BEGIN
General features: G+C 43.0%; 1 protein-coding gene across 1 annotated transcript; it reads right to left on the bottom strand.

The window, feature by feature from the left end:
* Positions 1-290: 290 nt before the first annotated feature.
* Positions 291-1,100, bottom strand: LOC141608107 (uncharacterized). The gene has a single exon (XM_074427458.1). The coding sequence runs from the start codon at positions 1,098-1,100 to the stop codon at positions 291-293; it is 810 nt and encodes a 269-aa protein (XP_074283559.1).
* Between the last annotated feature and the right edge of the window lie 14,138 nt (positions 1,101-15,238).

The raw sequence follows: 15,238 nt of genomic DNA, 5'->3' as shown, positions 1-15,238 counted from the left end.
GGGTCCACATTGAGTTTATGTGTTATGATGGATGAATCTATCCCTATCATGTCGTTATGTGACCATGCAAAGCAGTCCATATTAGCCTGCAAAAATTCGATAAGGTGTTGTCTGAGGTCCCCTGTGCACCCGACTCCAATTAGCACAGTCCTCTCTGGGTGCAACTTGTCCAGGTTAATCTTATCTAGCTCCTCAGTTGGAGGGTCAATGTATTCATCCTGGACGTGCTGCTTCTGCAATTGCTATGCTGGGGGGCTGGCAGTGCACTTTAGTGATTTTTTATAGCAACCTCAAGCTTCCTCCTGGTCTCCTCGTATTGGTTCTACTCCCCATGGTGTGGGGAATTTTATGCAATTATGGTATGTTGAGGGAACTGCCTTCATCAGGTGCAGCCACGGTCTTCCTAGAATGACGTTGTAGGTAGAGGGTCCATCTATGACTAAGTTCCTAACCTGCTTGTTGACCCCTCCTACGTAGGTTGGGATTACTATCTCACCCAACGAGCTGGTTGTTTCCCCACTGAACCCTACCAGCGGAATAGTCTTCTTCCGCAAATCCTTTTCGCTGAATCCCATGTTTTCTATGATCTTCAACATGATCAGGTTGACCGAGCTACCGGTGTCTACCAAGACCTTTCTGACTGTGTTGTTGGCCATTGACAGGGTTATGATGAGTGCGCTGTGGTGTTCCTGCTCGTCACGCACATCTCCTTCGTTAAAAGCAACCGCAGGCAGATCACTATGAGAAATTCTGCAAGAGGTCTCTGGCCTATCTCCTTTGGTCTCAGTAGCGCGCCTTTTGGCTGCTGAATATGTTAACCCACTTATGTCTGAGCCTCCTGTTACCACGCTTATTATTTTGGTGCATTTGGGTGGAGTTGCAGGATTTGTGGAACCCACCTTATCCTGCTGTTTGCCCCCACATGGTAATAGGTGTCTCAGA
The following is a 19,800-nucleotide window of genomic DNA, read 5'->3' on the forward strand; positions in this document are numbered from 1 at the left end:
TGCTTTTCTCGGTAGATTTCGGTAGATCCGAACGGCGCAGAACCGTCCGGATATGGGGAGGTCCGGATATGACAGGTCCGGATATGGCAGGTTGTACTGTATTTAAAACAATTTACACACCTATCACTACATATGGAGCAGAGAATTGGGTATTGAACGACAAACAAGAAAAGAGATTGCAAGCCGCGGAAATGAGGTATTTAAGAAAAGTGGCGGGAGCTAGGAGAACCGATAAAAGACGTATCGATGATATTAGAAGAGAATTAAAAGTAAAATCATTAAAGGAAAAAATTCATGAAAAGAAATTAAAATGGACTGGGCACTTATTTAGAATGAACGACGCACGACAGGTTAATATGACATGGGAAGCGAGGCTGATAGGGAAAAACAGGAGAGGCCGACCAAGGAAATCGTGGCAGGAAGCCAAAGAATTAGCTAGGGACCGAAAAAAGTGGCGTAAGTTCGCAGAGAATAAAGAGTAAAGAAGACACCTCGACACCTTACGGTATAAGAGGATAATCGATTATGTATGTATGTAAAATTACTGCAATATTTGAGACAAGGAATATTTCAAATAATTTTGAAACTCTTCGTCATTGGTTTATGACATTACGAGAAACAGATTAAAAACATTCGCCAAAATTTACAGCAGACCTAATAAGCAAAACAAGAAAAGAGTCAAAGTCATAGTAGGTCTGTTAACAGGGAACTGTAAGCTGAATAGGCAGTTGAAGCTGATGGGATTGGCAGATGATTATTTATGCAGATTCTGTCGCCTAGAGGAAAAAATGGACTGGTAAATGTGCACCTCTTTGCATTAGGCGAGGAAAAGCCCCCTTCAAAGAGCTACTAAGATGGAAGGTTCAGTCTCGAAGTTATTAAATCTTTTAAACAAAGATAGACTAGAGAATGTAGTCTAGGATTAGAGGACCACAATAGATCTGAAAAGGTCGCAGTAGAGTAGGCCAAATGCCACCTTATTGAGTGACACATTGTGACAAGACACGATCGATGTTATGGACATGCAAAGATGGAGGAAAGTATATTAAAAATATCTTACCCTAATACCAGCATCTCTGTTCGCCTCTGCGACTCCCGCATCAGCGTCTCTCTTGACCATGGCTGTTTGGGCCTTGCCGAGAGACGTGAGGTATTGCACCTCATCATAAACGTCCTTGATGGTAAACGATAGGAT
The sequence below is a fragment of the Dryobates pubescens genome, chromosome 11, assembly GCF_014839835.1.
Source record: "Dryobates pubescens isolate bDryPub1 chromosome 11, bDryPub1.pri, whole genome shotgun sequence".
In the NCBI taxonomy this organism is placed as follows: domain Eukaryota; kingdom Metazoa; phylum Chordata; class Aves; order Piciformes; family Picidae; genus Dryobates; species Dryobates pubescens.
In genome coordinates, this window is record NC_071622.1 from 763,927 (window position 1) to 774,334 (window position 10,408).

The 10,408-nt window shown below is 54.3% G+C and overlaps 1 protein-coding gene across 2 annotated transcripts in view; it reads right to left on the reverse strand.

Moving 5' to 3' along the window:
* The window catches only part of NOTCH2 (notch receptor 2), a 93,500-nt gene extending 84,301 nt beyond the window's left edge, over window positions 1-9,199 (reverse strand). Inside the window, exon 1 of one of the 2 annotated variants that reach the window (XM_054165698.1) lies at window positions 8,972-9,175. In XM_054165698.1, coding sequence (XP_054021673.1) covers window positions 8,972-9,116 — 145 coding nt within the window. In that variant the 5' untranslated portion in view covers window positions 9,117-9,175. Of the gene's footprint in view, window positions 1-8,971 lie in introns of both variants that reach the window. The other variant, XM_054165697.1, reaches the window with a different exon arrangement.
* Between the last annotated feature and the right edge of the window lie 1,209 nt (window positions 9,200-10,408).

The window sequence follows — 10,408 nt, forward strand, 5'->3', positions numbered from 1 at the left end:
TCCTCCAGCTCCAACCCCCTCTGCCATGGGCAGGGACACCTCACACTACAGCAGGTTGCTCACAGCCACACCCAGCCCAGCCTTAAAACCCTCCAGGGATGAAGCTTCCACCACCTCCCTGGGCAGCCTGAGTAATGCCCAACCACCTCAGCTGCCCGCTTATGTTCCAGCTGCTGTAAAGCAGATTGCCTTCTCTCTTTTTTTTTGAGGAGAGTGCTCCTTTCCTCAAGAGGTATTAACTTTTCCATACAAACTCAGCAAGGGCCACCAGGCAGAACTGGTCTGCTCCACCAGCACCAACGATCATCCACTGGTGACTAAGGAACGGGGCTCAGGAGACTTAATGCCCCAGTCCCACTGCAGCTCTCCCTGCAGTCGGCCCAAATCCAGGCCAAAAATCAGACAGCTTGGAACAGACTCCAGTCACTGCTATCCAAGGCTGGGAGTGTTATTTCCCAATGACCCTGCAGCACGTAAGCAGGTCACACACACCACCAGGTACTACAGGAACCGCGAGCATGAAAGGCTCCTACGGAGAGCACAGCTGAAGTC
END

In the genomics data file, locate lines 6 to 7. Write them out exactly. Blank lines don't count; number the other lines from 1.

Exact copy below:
The raw sequence follows: 15,238 nt of genomic DNA, 5'->3' as shown, positions 1-15,238 counted from the left end.
GGGTCCACATTGAGTTTATGTGTTATGATGGATGAATCTATCCCTATCATGTCGTTATGTGACCATGCAAAGCAGTCCATATTAGCCTGCAAAAATTCGATAAGGTGTTGTCTGAGGTCCCCTGTGCACCCGACTCCAATTAGCACAGTCCTCTCTGGGTGCAACTTGTCCAGGTTAATCTTATCTAGCTCCTCAGTTGGAGGGTCAATGTATTCATCCTGGACGTGCTGCTTCTGCAATTGCTATGCTGGGGGGCTGGCAGTGCACTTTAGTGATTTTTTATAGCAACCTCAAGCTTCCTCCTGGTCTCCTCGTATTGGTTCTACTCCCCATGGTGTGGGGAATTTTATGCAATTATGGTATGTTGAGGGAACTGCCTTCATCAGGTGCAGCCACGGTCTTCCTAGAATGACGTTGTAGGTAGAGGGTCCATCTATGACTAAGTTCCTAACCTGCTTGTTGACCCCTCCTACGTAGGTTGGGATTACTATCTCACCCAACGAGCTGGTTGTTTCCCCACTGAACCCTACCAGCGGAATAGTCTTCTTCCGCAAATCCTTTTCGCTGAATCCCATGTTTTCTATGATCTTCAACATGATCAGGTTGACCGAGCTACCGGTGTCTACCAAGACCTTTCTGACTGTGTTGTTGGCCATTGACAGGGTTATGATGAGTGCGCTGTGGTGTTCCTGCTCGTCACGCACATCTCCTTCGTTAAAAGCAACCGCAGGCAGATCACTATGAGAAATTCTGCAAGAGGTCTCTGGCCTATCTCCTTTGGTCTCAGTAGCGCGCCTTTTGGCTGCTGAATATGTTAACCCACTTATGTCTGAGCCTCCTGTTACCACGCTTATTATTTTGGTGCATTTGGGTGGAGTTGCAGGATTTGTGGAACCCACCTTATCCTGCTGTTTGCCCCCACATGGTAATAGGTGTCTCAGA